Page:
Alcantara, the latter suddenl+ raised her le" and Benedicta stu%bled on it and fell to the floor. 6he fainted
and suffered so%e in*uries. 'he accused $ecame "er& angr& "ot her piece of ba%boo stic- which she was
usin" as a pointer stic- and with it whipped 3il%a se"eral ti%es, thereb+ causin" on 3il%a the ph+sical
in*uries described b+ Ir. &Earra"a in his %edical certificate :at pa"e 4G E%phasis supplied<.
$n the sa%e %anner, the %unicipal court finds that H
... :$<n the instant case, it would appear that the accused Marcela M. Baga(o, )as carried a)a& $& her passion or anger in
whippin" to such an e9tre%e 3il%a Alcantara with a ba%boo stic- not reall+ apt for the purpose. 'he "ictim of *ilma
Alcantara+s mischief or naughtiness )as Benedicta Guiriga& a )oring pupil actuall& li"ing )ith her,the accused-for some
&ears. ...
,he %otive of the accused was to aven"e the in*ur+ to the victi% who, as found b+ the trial court, has been livin" with :and
wor-in" for< the accused teacher. 3ill ven"eance *ustif+ the actJ
But assu%in" that the %otive of the accused was reall+ "ood, does this %ean that cri%inal intent on her part is thus co%pletel+
ruled outJ 3E do not believe so. A good moti"e, as we have earlier inti%ated, is not incompati$le )ith an unla)ful intent. &ne
%a+ be convicted of a cri%e whether his %otive appears to be "ood or bad or even thou"h no %otive is proven. A good moti"e
does not pre"ent an act from $eing a crime. :People e9 rel @e"e%an v. Corri"an B0 N.E. 0)1, 0);G /)5 N.F. /, >uotin" People v.
Molineu9 supra. Clar-, Cr. 4aw, sec. /4G People v. 3eiss ? N.F.6. 14), 155G 151 App. Iiv. 4;?<. A classic e9a%ple
is euthanasia or %erc+ -illin". $t is conde%ned b+ law althou"h the %otive %a+ be to spare a hopeless patient prolon"ed
sufferin". And if a father drowns his child who is five +ears of a"e to save it fro% starvin", he is "uilt+ of parricide thou"h he
was actuated b+ a "ood %otive H love for the child :People v.Cirb+ 1 Par-er Cr. R., N.F., 1B. 6ee also =.6. v. Mar%on 45 #ed.
4/4. Both are cited in ,he Revised Penal Code, #rancisco, supra<. ,he father or brother of a rape victi%, who -ills the rapist
lon" after the co%%ission of the rape. to aven"e the victi%2s defloration, is not e9e%pt fro% penal liabilit+. A son -illin" his
sleepin" father, who used to beat up his hardwor-in" %other, to relieve his "ood %other fro% so %uch %iser+, does not *ustif+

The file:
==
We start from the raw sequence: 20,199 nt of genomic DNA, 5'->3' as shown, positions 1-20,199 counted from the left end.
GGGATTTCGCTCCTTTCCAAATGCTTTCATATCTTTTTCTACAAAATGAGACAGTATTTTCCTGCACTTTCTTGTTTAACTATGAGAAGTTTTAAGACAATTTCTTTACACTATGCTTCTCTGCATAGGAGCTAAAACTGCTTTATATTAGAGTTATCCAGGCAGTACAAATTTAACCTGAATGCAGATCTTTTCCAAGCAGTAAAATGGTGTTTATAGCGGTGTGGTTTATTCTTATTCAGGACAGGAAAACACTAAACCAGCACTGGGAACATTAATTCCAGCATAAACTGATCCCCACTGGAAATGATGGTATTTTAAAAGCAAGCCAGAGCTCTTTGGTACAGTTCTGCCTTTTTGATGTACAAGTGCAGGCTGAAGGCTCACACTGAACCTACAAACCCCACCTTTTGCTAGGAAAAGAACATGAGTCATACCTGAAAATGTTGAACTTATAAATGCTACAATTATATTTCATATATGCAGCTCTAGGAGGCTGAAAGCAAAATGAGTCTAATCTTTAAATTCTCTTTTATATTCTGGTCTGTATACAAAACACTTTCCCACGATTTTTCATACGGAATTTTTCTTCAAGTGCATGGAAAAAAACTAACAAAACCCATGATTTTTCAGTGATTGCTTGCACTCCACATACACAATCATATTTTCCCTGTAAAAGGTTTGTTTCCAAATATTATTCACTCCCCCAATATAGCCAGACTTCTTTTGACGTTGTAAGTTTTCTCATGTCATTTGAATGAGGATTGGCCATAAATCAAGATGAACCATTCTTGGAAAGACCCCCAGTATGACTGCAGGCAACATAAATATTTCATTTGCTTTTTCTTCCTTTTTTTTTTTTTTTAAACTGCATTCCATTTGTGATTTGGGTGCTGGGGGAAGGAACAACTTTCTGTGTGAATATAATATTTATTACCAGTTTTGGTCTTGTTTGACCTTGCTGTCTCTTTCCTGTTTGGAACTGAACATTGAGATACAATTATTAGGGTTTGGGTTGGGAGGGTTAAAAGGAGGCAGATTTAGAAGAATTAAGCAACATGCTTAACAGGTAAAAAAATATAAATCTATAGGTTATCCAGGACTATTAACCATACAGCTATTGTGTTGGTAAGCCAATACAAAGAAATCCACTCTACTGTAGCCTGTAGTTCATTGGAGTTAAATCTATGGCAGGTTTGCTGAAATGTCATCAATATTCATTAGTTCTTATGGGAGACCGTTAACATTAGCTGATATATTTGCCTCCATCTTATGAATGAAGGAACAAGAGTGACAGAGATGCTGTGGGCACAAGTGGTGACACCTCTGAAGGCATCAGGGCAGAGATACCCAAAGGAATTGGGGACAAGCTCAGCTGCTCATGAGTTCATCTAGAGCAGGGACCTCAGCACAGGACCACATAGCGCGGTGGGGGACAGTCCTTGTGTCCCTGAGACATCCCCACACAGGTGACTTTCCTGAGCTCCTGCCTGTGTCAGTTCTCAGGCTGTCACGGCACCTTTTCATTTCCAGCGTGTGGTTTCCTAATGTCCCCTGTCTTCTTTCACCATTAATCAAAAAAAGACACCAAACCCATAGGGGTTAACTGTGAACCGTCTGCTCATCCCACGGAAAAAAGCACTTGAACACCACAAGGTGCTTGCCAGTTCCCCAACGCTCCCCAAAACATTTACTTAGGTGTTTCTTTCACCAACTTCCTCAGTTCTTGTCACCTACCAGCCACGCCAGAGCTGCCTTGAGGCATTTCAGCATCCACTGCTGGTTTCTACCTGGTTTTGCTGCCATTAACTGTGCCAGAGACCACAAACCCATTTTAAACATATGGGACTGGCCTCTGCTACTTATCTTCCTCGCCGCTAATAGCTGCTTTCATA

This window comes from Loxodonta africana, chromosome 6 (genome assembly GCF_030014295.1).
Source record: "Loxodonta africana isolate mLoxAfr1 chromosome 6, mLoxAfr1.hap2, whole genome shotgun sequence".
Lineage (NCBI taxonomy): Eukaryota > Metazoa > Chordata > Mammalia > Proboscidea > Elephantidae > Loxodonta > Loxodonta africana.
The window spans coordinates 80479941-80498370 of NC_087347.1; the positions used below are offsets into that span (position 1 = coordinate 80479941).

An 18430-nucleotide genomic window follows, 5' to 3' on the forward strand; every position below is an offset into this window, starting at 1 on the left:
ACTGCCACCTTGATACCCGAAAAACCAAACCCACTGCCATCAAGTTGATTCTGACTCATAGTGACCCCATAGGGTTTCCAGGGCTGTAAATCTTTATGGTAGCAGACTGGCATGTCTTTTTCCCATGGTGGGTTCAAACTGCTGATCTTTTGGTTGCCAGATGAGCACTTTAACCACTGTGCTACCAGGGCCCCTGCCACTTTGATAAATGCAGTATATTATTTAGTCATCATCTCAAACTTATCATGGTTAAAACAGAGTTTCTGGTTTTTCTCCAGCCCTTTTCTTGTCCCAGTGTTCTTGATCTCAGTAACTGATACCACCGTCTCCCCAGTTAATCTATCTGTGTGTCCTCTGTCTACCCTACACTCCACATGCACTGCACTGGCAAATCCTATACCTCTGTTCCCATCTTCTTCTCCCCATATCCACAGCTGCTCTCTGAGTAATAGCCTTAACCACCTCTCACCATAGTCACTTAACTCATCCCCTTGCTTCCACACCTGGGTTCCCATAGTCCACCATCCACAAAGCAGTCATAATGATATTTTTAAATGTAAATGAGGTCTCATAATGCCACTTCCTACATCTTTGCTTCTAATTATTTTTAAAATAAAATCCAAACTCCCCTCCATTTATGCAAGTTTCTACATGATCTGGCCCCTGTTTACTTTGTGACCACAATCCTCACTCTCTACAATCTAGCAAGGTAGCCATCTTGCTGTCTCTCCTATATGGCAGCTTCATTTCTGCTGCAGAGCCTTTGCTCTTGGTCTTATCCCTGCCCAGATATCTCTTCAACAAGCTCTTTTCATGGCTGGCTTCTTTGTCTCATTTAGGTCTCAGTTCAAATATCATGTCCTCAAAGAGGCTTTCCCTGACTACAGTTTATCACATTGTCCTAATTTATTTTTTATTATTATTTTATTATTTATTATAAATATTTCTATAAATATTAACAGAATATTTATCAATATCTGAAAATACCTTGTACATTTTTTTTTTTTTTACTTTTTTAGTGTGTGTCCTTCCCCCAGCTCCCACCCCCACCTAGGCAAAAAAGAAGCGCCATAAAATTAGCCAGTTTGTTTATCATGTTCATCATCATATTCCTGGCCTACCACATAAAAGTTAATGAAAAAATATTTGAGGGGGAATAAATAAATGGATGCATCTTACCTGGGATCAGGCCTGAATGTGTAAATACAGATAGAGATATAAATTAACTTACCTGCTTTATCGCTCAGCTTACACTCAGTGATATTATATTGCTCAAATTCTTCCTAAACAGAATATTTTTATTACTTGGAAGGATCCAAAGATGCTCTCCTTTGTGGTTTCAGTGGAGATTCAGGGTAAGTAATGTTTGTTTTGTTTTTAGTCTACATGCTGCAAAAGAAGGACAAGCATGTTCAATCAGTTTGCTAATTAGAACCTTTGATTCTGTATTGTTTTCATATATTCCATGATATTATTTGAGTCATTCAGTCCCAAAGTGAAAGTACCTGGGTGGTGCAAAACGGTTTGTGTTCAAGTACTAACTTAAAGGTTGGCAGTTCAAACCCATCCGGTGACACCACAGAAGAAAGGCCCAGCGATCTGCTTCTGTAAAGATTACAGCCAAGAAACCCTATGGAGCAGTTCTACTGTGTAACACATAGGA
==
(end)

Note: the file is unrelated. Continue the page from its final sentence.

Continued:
the parricide. 6o also, if a person cuts off the foot of a %ischievous child to prevent if fro% doin" further %ischief with its foot,
and thus save it fro% possible cri%inal liabilit+, that person stands liable for ph+sical in*uries. ,rue enou"h, the act involved in
the instant case, which is the beatin" of a child, is less serious than those involved in the above(cited cases, but the fact that an
act is less serious than another does not %ean that it is not cri%inal. &ther e9a%ples can be catalo"ued ad infinitu%. ,hus, our
penal code provides specific penalties for specific cri%es, dependin", "enerall+, on their seriousness.
$$
,he 6olicitor 5eneral further %aintains that the act co%%itted b+ the accused is not unlawful. 7Ad%inisterin" %oderate corporal
punish%ent,7 he sa+s, 7is not so defined as felon+ b+ the Revised Penal Code.7
But 7ad%inisterin" corporal punish%ent7 is a felon+, althou"h the Code cate"oriEed it under the %ore "raphic ter% 7sli"ht
ph+sical in*uries7. ,he pertinent provision is stated as follows.
Art. 1;;. 6li"ht ph+sical in*uries ... H ,he cri%e of sli"ht ph+sical in*uries shall be punished.
999 999 999
1. B+ arresto menor or a fine not e9ceedin" 1 pesos and censure )hen the offender has caused ph&sical
in(uries which do not prevent the offended part+ fro% en"a"in" in his habitual wor- nor re>uire %edical
attendance.
999 999 999
:E%phasis supplied<.
$n fact, even if no visible in*ur+ were caused b+ the act of ad%inisterin" punish%ent, it would still be punished as an illtreat%ent
b+ deed under para"raph ? of the sa%e Article 1;;.
#ro% the facts found b+ the trial court, the followin" %aterial points appear. :/< the teacher beat the child with a ba%boo stic-,
and :1< the beatin" caused ph+sical in*uries on the child, consistin" of linear $ruises re/uiring some four to si% da&s to heal. ,he
act of the accused, no doubt, constitutes the ver+ offense penaliEed b+ the cited provision.
Co%%ission of a prohibited act havin" been indubitabl+ shown, no proof of cri%inal intent is necessar+. #or, 7fro% the felonious
acts :of the accused<, freel+ and deliberatel+ e9ecuted, the %oral and in*urious intent arises conclusivel+ and indisputabl+, in the
absence of evidence to the contrar+7 :People v. 6ia ,eb Ban, 54 Phil. 51, 5?. 6ee also =.6. v. Apostol, /4 Phil. )1G People v.
Abando, 1 CA Rep. 15G para"raph KbL, section 5 of Rule /?, Rules of CourtG /; C.!. B/<.
$n clai%in" that she %erel+ acted within the li%its of her authorit+ in punishin" the child as the latter2s teacher and substitute
parent, the accused in effect invo-es the defense of havin" acted in the lawful e9ercise of a ri"ht under para"raph 5 of Article //
of the Revised Penal Code.